A product of South Central L.A. (Manchester Blvd. and San Pedro), he moved in with his grandparents after living with his parents grew, as he put it, "very rocky and unstable." In seventh grade, he was offered the chance to attend Crossroads, a prestigious and affluent private school in Santa Monica, where his classmates included Kate Hudson and Cash Warren. Davis is now part of the Hollywood jet set, but ties with his original community remained strong, as well as his availability to the L.A. ballers who came behind him. As Jennings noted, "you can text BD right now, he'll pick up the phone."

Arnold Turner/WireImage
Baron Davis has remained a fixture in many walks of the Los Angeles community.

"This next generation of L.A. basketball is so exciting to see," Davis gushed. "It's so exciting to see what's on the horizon for them. Now we're finally starting to get our respect in the NBA."

Land O' Lakers: The first place you ever played was, around age 4, a makeshift court your grandfather set up.

BD: Yeah, my grandfather put up a court in the backyard of his house. It was a Christmas gift. It was one of those courts you buy from the store. A wood court with a Styrofoam wood backboard and an all-wood beam. Matter of fact, it was just a hoop and my grandfather found a wooden pole, dug a hole in the ground and basically put the wood pole in the dirt with some rocks and stuff around it to hold the court up.

I was very surprised to get it. I'd never really asked for anything on Christmas, but he knew how much I loved basketball. We could come in from Sundays and he would watch the Dodger game. As soon as he'd fall asleep, I'd turn to some NBA.

Land O' Lakers: Were there a lot of games in your backyard?

BD: Kind of. There was a school across the street from my house. South Park elementary. So that's where we played most of our basketball. But in the backyard, my cousins, who are all 6 or 7 years older, they would pull the pole up to 8 or 9 feet, so they could dunk. The court was probably 5 or 6 feet tall. Every time they would pull the pole out of the ground, my granny would go and water the pole down so it would shrink back to its normal size.

Land O' Lakers: Did you ever play at the taller height?

BD: Yeah, I would have to. [My cousins] would just come over and do it and there would be nothing I could say. And it gave me a chance to play with them.

Land O' Lakers: And the uneven terrain helped you develop a handle.

BD: Well, it was like a strip of cement and then it was dirt in front of the court and grass on the other side of the yard. So you had to be able to dribble just to get to the rim, because the cement strip was man-made. The yard was man-landscaped. So there was a lot of bumps and bruises. (Laughs)

Land O' Lakers: You mentioned the elementary school across the street. Which parks did you also play at growing up?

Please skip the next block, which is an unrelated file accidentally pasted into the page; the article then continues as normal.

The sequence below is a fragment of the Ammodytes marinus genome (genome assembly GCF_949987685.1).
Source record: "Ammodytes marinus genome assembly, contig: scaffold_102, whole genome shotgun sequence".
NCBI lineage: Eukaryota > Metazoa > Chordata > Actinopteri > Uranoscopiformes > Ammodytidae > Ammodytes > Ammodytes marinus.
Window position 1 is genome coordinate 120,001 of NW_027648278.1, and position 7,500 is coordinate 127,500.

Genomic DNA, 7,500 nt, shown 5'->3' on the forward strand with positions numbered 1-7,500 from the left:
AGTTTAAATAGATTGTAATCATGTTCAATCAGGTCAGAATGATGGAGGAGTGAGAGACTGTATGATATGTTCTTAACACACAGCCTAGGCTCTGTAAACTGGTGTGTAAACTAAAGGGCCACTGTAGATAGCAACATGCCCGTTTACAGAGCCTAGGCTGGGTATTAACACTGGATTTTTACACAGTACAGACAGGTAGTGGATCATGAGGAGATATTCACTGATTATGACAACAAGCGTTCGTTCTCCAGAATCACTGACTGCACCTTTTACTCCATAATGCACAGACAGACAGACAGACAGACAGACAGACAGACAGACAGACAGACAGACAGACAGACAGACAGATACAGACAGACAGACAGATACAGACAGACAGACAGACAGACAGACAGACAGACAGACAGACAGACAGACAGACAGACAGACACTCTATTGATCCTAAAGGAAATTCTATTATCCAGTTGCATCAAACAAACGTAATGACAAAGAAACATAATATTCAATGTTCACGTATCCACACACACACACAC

BD: None. I played at no parks.

Land O' Lakers: Why is that?

BD: Where I'm from, you don't really travel outside your neighborhood unless you're traveling with a bunch of people. To go play at a Westchester Park or Raleigh Park, you would have to know somebody over there. And plus, you just don't leave your neighborhood, you know what I mean? If you leave your neighborhood, you better know somebody or you better be going somewhere looking for some trouble. When I was young, it was like that. "This is our neighborhood. This is our park. This is our court. And we're gonna stick to this."

But there were a lot of older guys, teenagers and college guys around. So for me, when I was 5 or 6 years old, those are the dudes I would play against.

Land O' Lakers: What was the vibe of these games?

BD: A lot of physical [play]. Because when I played, I played with mostly gangsters. I played with mostly the gang members. Sometimes, some of the high school guys would come by. Chris Ford and Michael Tate, who went to Fremont High School. Dudes like that would come to the elementary to play every now and again. But mainly, just the gang members. I played with all the dudes in the neighborhood. A lot of those were good players, they just dropped out of school and was just gang banging.

Land O' Lakers: How does that shape your game?

BD: Well, one, there was no crying. (Laughs) There was no being soft. I think those guys were extremely tough on me, because I was the littlest of little brothers, you know what I mean? They took care of me. They would send me on store runs. By the time I was 7 or 8 years old, I was one of them.

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Kobe Bryant
25.2 4.8 1.4 35.4
ReboundsJ. Hill 8.6
AssistsK. Bryant 4.8
StealsK. Bryant 1.4
BlocksE. Davis 1.2